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A Canadian urbanite in the Nicaraguan countryside.

Written on: Friday May 22nd, 2009

A journal entry from: Guatemala, mi amor.

When a city girl goes to the country one of two things may happen.  She completely loses her mind, or she loves it.  Within our group, I saw both things happen to various classmates.  I was one of the ones who loved it.  We were one of the lucky ones who had electricity, we being Jannie, Whitney and I.  We had a light in the main sitting area so that after dark (at 6) we could finish our homework or sit and chat with our house family.  It has been fun staying out there as well because to each other we would call our house families by their informal names 'mom', 'dad', 'creepy guy', 'uncle', 'sister'?. We even nicknamed our chickens 'hottie', 'one leg'? but our human family was related to the families of the other students the only trick was figuring out the family tree.  We were staying at the house where it all began.  Our grandpa is the grandpa for several families.  He is 91.  His daughter was our mom and she had 7 kids, many of which took in students.  In theory, since our classmates did the same thing we did and called their 'moms' 'mom', they would have been our nieces and nephews.  It was fun working out the family tree and it took us a good week to work it all out. All in all, the community was so wonderful.  The majority didn't have electricity because the electricity they were receiving was from solar panels so I think those who could afford the electricity had it.  They have only had running water for 8 months because international aid came in and gave them the funding for the project.  I talked with the local manager of the project and thoroughly enjoyed hearing about its successes and hearing his role in it. 

The purpose of the whole trip was to get to know the community, see some of the local projects and begin to try to understand some of the local issues.  Of course, our preconceptions of what it would be like played a major role in how we viewed the community, but it was really interesting none the less.  The house we lived in had a dirt floor with a constant presence of hens, roosters, dogs and cats in and out doors.  There were cows in our 'backyard' but they left after day one.  Now I know where 'till the cows come home' comes from because cows are quite transient little animals and can be out travelling for great lengths of time.  The family didn't seem fazed by it.  The house was made of wooden slats and brick.  Our section of the house was made out of wooden slats so we could watch the hens walk by through the holes in our walls.  The men worked out on the farm or wherever they would work, and the women work primarily in the kitchen.  The kitchen was definitely a health hazard as they used smoky wood fires in addition to their gas stoves.  The smoky wood fires actually cause respiratory illnesses and a type of cough that is notable among many people who live in the countryside.  My house mom cooked for all of us, and it was typically the traditionally Nicaraguan gallo pinto (beans and rice) and an egg.  It was really good but I could see how people would either get tired of it, or be seriously lacking in nutrients because we did not get a lot of vegetables.  The food was all fried all the time as well.  Fried and salty.  We also ate freshly made tortillas everyday.  Us girls even woke up at 4am to help make the tortillas.  You start by crushing the corn.  Once the corn was turned into a type of flour, the mom put in water turning it into a dough then separated the dough so that there was enough to put it on the stove.  We each got to make tortillas and got to eat them after!!  Somehow, hers were still better despite all the dough being the same.  It is definitely an art.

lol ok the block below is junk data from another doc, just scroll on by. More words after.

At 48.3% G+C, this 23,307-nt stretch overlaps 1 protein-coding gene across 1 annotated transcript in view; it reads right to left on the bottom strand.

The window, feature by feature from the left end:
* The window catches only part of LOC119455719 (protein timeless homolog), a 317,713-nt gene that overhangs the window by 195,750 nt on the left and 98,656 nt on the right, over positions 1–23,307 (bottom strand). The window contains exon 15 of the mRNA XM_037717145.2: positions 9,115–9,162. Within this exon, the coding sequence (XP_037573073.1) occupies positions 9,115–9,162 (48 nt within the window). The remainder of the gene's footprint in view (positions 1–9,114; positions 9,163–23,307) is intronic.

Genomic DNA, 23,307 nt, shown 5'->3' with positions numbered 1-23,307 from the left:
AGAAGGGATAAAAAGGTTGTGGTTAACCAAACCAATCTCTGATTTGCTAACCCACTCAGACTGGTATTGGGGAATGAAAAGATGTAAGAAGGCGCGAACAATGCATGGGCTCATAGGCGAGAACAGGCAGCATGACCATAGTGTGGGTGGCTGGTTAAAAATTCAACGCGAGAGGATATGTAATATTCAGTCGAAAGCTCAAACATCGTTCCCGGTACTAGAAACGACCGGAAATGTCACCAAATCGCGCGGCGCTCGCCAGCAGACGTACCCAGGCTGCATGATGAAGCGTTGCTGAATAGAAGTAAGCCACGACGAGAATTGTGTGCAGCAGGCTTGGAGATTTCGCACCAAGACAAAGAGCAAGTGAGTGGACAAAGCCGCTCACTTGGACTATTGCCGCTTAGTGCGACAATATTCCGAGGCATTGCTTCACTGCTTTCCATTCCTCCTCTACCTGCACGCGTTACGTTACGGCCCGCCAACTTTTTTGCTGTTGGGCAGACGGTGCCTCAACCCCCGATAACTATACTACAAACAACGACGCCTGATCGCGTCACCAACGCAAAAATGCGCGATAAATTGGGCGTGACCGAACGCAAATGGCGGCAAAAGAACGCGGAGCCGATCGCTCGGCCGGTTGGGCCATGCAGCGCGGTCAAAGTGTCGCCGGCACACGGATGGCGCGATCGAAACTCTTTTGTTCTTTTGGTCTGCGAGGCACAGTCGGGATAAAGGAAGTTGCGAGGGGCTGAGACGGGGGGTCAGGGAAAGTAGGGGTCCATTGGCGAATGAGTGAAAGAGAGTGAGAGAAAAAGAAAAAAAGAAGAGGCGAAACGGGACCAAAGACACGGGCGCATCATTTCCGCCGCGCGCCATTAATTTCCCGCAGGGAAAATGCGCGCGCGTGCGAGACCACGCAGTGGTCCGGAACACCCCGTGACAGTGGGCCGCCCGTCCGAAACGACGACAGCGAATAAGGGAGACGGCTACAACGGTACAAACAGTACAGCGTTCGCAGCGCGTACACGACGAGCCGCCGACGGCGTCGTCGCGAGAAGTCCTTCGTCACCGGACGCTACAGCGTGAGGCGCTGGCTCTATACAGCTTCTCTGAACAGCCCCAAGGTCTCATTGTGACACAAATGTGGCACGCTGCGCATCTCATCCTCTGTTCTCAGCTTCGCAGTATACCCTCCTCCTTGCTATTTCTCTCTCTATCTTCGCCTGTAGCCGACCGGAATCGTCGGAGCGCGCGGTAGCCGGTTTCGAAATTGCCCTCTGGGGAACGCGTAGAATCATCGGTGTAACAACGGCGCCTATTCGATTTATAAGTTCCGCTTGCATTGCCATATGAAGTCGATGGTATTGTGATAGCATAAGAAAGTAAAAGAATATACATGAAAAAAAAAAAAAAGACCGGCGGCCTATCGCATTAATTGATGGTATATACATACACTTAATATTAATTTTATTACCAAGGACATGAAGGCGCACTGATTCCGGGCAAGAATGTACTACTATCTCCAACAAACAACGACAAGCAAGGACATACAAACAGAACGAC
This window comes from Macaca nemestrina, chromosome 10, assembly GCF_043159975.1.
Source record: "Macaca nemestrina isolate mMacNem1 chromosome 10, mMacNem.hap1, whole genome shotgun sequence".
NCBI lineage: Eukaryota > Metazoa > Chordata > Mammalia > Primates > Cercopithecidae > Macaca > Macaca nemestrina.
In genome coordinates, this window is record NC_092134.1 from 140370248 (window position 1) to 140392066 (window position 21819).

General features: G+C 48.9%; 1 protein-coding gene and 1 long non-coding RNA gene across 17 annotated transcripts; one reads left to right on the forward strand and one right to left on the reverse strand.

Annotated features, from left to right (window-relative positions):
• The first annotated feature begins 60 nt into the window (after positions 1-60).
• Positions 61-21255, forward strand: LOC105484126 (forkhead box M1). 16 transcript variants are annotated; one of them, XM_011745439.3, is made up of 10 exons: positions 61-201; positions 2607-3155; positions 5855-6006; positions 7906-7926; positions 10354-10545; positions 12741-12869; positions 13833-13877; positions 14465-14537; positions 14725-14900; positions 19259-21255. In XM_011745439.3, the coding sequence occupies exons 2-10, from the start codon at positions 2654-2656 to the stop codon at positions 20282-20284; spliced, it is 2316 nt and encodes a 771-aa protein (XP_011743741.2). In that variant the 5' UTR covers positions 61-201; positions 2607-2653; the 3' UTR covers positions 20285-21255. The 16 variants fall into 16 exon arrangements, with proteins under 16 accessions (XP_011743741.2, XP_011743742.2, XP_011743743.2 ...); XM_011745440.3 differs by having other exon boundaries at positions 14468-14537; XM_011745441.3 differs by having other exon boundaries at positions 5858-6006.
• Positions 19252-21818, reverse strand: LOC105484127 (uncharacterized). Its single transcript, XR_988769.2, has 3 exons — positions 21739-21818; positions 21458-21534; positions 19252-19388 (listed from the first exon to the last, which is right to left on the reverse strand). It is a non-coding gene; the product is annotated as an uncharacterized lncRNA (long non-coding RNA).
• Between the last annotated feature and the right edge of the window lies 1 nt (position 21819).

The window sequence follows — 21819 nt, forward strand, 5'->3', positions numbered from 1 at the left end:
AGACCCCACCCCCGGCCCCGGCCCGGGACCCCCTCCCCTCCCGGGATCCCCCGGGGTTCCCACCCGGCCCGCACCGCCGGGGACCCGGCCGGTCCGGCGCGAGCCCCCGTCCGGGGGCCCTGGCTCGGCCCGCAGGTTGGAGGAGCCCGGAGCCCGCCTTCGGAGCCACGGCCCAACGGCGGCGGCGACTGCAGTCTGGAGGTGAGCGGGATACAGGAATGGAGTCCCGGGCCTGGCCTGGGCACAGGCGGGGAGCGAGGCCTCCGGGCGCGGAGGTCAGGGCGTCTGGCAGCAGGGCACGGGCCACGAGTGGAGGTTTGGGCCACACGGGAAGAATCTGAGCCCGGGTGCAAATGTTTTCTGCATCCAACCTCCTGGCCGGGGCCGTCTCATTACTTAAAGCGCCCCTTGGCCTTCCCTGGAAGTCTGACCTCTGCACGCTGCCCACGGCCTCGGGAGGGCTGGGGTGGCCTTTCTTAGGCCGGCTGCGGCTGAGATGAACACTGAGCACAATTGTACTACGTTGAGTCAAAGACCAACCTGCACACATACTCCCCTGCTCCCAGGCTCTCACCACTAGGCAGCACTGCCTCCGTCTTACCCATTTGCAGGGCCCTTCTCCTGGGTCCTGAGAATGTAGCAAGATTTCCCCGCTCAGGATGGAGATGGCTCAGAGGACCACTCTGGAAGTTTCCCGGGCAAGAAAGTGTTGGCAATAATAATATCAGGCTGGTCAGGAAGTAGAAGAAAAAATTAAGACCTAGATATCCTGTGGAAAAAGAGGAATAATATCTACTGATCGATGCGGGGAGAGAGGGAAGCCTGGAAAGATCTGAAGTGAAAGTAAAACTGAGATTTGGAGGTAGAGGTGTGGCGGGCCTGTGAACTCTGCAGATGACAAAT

All in all, I loved being in the country and would do it all over again.  Going to bed at 8 and getting up with the roosters is definitely something to adjust to, but well worth it!!  Also, we were introduced to the Central American 'rainy season' while out in the country.  It may be called 'rainy season' but would be more aptly named the 'torrential rain storm season'.  As I type, the street outside my house is a river.  No word of a lie.  Yes, the west coast of Canada gets rain, but not like this.  This is cats and dogs and cows and horses.  Everyday pretty much!!!  I can't leave until it stops for fear of drowning!!! 

I'm officially finished with Spanish class and this week am starting my community health and epidemiology course.  I can't believe how quickly time has flown by.  There are only 3 weeks left with this week being a short one due to our professor giving us a long weekend.  In one month, I will be going back to Canada!  That's so hard to imagine!!!  I will have to enjoy the time while I still have it!!